Slight upturn in UK economy for month of May
Royal wedding and warm weather contribute to small upturn in economy in May 2018.
The Office for National Statistics (ONS) has changed the way it’s calculating the UK’s GDP (gross domestic profit) – moving to ‘a monthly indicator and a rolling three-month figure’, says BBC News.
And its first figures – tracking the month of May – suggest a slight upturn in the economy, which, says the BBC, ‘grew by 0.3%’, no doubt ‘helped by the royal wedding and warm weather’.
‘In the three months to May, the economy grew by 0.2% compared with the previous three-month period.’
ONS Head of National Accounts, Rob Kent-Smith, attributes this to ‘modest growth driven by the services sector, partly offset by falling construction and industrial output’, quotes the BBC.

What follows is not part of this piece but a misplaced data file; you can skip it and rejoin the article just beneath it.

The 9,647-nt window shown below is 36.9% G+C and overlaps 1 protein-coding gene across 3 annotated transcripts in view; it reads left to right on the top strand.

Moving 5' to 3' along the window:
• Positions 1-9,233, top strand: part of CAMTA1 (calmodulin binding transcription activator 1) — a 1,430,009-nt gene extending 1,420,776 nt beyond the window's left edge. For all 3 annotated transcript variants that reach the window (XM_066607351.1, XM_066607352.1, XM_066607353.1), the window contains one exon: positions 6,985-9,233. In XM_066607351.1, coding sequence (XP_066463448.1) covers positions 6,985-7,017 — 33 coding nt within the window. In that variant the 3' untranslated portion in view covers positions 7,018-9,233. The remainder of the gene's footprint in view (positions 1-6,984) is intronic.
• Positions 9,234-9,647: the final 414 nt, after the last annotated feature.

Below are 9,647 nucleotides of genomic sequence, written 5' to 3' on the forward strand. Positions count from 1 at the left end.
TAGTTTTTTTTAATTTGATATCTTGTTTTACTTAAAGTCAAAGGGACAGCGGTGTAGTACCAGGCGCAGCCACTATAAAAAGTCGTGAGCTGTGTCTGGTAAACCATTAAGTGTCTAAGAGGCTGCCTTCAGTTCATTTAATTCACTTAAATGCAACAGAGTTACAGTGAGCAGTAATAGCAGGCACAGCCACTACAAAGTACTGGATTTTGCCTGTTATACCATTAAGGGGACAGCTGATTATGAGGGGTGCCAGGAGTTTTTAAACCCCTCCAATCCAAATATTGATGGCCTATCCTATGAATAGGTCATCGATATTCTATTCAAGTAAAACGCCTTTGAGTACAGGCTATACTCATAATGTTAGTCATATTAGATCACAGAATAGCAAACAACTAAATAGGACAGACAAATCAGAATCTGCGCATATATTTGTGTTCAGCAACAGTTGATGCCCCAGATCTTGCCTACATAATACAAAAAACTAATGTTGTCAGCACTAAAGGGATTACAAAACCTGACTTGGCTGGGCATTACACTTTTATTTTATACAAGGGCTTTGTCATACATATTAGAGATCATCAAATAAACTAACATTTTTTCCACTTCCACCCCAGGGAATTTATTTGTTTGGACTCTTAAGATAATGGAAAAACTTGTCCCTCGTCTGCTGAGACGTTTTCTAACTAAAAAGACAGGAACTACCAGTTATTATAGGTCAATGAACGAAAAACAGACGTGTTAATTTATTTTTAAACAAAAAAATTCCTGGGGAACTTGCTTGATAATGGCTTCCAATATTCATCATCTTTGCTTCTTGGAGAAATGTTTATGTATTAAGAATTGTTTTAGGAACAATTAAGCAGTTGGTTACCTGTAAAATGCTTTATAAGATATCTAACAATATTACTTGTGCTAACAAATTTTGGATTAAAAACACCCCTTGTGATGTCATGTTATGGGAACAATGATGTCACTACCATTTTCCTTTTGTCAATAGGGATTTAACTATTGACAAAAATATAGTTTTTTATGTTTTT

‘Retailing, computer programming and legal services all performed strongly in the three months to May,’ he said, ‘while housebuilding and manufacturing both contracted.’
The BBC piece offers mixed responses on the stats. It quotes Chief Economist at Deloitte, Ian Stewart, as saying: ‘The long awaited bounce-back from a weak first quarter has failed to materialise’.
And Samuel Tombs, Chief UK Economist at Pantheon Macroeconomics, suggests the upturn in May may be ‘just strong enough to tip the balance’ for an August rate rise.
The BBC’s own analysis begins ‘Getting a little better, pretty slowly’.
‘Today’s economic growth figures for May reveal that the “bounce-back” from the weather-related misery of the first three months of the year is small, though not insignificant.’